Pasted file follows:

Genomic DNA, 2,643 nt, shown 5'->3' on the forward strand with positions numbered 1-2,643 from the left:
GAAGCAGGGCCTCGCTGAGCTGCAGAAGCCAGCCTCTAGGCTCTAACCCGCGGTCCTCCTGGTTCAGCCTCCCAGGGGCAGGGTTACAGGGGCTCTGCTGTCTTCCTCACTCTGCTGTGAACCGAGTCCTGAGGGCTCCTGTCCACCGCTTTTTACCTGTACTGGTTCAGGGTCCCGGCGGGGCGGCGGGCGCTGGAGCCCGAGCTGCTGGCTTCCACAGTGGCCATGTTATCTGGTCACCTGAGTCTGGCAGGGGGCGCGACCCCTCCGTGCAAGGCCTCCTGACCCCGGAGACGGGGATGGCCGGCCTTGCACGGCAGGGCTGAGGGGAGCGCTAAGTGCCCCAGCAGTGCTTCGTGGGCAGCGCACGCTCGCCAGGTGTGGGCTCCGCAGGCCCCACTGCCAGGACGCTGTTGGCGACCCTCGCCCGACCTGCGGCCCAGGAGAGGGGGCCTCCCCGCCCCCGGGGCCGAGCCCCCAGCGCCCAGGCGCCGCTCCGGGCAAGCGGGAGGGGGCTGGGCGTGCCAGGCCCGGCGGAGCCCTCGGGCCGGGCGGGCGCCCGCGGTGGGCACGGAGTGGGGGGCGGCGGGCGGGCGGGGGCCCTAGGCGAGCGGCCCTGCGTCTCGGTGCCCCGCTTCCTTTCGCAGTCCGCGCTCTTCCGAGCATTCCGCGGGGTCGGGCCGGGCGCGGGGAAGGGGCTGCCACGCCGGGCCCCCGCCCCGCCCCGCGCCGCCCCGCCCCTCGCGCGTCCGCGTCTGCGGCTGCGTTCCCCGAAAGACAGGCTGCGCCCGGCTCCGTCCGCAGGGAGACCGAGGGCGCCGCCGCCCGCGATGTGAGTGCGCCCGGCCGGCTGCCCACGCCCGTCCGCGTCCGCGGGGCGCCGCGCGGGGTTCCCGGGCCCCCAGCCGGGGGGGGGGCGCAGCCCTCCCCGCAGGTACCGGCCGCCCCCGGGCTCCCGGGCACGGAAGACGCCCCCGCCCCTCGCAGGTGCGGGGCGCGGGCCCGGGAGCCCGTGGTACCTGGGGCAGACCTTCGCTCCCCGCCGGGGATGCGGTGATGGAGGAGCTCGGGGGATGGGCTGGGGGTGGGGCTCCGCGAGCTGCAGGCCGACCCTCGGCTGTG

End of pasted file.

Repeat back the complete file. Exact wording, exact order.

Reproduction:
Genomic DNA, 2,643 nt, shown 5'->3' on the forward strand with positions numbered 1-2,643 from the left:
GAAGCAGGGCCTCGCTGAGCTGCAGAAGCCAGCCTCTAGGCTCTAACCCGCGGTCCTCCTGGTTCAGCCTCCCAGGGGCAGGGTTACAGGGGCTCTGCTGTCTTCCTCACTCTGCTGTGAACCGAGTCCTGAGGGCTCCTGTCCACCGCTTTTTACCTGTACTGGTTCAGGGTCCCGGCGGGGCGGCGGGCGCTGGAGCCCGAGCTGCTGGCTTCCACAGTGGCCATGTTATCTGGTCACCTGAGTCTGGCAGGGGGCGCGACCCCTCCGTGCAAGGCCTCCTGACCCCGGAGACGGGGATGGCCGGCCTTGCACGGCAGGGCTGAGGGGAGCGCTAAGTGCCCCAGCAGTGCTTCGTGGGCAGCGCACGCTCGCCAGGTGTGGGCTCCGCAGGCCCCACTGCCAGGACGCTGTTGGCGACCCTCGCCCGACCTGCGGCCCAGGAGAGGGGGCCTCCCCGCCCCCGGGGCCGAGCCCCCAGCGCCCAGGCGCCGCTCCGGGCAAGCGGGAGGGGGCTGGGCGTGCCAGGCCCGGCGGAGCCCTCGGGCCGGGCGGGCGCCCGCGGTGGGCACGGAGTGGGGGGCGGCGGGCGGGCGGGGGCCCTAGGCGAGCGGCCCTGCGTCTCGGTGCCCCGCTTCCTTTCGCAGTCCGCGCTCTTCCGAGCATTCCGCGGGGTCGGGCCGGGCGCGGGGAAGGGGCTGCCACGCCGGGCCCCCGCCCCGCCCCGCGCCGCCCCGCCCCTCGCGCGTCCGCGTCTGCGGCTGCGTTCCCCGAAAGACAGGCTGCGCCCGGCTCCGTCCGCAGGGAGACCGAGGGCGCCGCCGCCCGCGATGTGAGTGCGCCCGGCCGGCTGCCCACGCCCGTCCGCGTCCGCGGGGCGCCGCGCGGGGTTCCCGGGCCCCCAGCCGGGGGGGGGGCGCAGCCCTCCCCGCAGGTACCGGCCGCCCCCGGGCTCCCGGGCACGGAAGACGCCCCCGCCCCTCGCAGGTGCGGGGCGCGGGCCCGGGAGCCCGTGGTACCTGGGGCAGACCTTCGCTCCCCGCCGGGGATGCGGTGATGGAGGAGCTCGGGGGATGGGCTGGGGGTGGGGCTCCGCGAGCTGCAGGCCGACCCTCGGCTGTG